At low levels, disruptive and rule-breaking protests can help publicise a political message and communicate its importance. But the more disruptive a protest becomes, it takes on the unvarnished threat of a protection racketeer: we will make running your operations impossible unless you submit to our demands.

Worse still, once one side steps outside the bounds of normal rules and expectations — such as through disruptive or intimidating protests or attempts to get others fired —the other side righteously retaliates, trading accusations of racism and bigotry.

There is no longer just a conflict, but a conflict about the conflict.

Language, power, humanity

And this perhaps leaves us with the final ethical concern. Even if it is right, sometimes, to judge people based on their group membership, and to be sensitive to the role of systemic power, people are individuals, too. It still matters how each individual is treated, not as a place-holder for a group, and not as responsible for the group’s sins.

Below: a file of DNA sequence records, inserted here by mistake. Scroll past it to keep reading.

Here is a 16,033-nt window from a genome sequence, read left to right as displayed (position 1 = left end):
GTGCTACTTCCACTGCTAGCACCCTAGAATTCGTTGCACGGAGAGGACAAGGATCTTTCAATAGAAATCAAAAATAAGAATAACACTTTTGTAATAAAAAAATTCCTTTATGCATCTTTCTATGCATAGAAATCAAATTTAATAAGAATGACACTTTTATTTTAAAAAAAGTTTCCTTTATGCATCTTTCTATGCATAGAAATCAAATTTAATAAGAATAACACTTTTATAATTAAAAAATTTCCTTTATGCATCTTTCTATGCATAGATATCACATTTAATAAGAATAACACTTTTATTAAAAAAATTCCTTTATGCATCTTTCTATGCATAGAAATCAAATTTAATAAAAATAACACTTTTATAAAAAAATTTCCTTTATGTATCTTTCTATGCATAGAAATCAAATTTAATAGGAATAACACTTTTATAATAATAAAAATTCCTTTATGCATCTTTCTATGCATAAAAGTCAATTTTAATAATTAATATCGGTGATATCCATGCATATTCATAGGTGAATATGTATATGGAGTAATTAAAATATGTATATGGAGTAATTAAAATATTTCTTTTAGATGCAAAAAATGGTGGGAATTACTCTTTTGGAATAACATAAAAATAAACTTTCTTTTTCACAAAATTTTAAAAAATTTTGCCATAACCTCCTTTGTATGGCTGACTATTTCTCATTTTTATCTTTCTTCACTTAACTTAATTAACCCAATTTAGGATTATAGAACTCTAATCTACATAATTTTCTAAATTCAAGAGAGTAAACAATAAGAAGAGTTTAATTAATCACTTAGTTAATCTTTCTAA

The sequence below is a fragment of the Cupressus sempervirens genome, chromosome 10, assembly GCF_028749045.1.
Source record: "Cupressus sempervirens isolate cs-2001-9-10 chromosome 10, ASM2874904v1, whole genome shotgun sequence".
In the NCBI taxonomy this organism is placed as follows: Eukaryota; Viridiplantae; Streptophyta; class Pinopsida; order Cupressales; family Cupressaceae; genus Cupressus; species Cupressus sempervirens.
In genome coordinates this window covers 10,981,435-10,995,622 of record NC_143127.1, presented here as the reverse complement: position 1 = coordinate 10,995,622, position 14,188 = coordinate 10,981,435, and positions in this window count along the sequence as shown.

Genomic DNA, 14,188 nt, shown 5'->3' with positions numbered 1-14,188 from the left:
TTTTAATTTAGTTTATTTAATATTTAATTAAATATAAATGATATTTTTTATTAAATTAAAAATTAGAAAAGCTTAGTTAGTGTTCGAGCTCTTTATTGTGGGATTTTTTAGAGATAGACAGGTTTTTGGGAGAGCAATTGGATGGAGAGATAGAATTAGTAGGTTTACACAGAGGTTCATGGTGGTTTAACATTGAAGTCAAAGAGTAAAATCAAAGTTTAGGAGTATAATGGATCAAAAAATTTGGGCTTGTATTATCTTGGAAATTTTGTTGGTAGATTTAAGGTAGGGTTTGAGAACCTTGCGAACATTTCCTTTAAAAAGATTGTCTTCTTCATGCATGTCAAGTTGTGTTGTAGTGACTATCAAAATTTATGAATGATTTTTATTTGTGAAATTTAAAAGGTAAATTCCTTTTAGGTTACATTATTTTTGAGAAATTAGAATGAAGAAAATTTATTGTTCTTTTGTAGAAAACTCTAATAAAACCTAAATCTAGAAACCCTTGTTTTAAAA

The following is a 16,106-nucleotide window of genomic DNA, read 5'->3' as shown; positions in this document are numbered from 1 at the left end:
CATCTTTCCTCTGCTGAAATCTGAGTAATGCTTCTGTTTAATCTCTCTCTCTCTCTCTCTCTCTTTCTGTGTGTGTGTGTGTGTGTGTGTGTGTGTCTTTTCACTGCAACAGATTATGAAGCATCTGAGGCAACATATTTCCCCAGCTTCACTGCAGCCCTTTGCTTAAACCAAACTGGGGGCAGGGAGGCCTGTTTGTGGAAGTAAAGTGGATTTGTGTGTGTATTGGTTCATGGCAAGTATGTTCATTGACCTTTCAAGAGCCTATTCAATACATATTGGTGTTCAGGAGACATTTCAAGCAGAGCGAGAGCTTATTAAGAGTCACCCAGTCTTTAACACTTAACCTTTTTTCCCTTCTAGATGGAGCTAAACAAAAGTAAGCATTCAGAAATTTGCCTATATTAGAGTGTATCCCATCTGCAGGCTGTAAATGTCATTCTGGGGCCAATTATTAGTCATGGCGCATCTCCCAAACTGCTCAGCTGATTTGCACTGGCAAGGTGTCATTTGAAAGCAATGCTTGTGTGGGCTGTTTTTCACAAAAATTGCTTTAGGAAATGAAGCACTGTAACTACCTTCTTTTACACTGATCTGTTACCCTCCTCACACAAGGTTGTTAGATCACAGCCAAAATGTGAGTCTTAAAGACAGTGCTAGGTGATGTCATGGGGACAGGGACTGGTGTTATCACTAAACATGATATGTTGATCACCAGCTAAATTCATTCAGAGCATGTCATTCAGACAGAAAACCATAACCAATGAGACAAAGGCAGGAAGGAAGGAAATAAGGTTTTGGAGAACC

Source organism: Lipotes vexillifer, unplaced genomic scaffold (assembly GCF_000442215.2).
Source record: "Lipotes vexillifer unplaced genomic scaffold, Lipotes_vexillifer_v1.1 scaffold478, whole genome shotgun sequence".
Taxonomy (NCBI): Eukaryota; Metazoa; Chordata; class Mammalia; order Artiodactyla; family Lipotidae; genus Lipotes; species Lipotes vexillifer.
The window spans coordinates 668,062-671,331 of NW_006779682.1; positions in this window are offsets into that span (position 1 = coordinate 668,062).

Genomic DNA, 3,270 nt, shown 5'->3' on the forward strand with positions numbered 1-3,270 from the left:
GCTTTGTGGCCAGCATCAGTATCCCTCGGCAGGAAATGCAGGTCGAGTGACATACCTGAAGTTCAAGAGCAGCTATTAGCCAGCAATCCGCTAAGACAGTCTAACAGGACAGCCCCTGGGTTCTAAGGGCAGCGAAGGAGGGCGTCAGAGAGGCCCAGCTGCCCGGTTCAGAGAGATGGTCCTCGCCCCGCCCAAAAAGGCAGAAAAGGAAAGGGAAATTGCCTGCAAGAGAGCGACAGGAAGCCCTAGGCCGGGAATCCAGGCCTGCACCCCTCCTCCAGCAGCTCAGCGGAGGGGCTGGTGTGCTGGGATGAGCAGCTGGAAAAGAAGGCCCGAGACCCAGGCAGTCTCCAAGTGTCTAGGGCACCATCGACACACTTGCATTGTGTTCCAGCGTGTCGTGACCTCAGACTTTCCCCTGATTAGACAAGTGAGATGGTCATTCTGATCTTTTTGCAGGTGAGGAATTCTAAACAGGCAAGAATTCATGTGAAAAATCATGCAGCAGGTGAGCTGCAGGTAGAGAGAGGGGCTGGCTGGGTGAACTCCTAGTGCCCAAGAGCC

Just because a person might be in the right politically doesn’t mean that what they are doing for their cause is permissible morally.

There are no easy answers here. In a multicultural and pluralistic country, we can’t prevent others having different views, and we can’t shy away from the sharp disagreements those differences will create.

But we can at least remember we are all human, and put limits on intimidating, haranguing, ostracising and threatening others, even as we tolerate their rights to protest and criticise the things we hold most sacred.The Conversation

Hugh Breakey, Deputy Director, Institute for Ethics, Governance & Law, Griffith University

This article is republished from The Conversation under a Creative Commons license. Read the original article.